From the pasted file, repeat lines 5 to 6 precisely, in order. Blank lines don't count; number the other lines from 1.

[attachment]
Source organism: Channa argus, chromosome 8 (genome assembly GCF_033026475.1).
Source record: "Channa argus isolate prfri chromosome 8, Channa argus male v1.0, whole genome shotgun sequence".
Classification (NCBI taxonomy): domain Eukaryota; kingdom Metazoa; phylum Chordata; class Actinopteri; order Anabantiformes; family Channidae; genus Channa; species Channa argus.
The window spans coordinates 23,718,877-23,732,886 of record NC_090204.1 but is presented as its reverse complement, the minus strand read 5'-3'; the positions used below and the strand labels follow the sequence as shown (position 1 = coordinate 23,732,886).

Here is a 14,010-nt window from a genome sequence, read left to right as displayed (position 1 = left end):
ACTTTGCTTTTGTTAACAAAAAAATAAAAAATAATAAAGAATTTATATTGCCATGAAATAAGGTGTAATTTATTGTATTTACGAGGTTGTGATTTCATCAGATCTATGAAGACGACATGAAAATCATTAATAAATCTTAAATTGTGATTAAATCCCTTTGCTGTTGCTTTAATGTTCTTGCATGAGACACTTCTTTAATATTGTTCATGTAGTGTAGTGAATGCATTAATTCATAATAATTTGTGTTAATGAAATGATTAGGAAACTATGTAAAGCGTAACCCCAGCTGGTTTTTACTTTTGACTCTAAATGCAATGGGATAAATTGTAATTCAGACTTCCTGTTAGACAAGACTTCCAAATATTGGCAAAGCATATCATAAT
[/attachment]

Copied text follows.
Here is a 14,010-nt window from a genome sequence, read left to right as displayed (position 1 = left end):
ACTTTGCTTTTGTTAACAAAAAAATAAAAAATAATAAAGAATTTATATTGCCATGAAATAAGGTGTAATTTATTGTATTTACGAGGTTGTGATTTCATCAGATCTATGAAGACGACATGAAAATCATTAATAAATCTTAAATTGTGATTAAATCCCTTTGCTGTTGCTTTAATGTTCTTGCATGAGACACTTCTTTAATATTGTTCATGTAGTGTAGTGAATGCATTAATTCATAATAATTTGTGTTAATGAAATGATTAGGAAACTATGTAAAGCGTAACCCCAGCTGGTTTTTACTTTTGACTCTAAATGCAATGGGATAAATTGTAATTCAGACTTCCTGTTAGACAAGACTTCCAAATATTGGCAAAGCATATCATAAT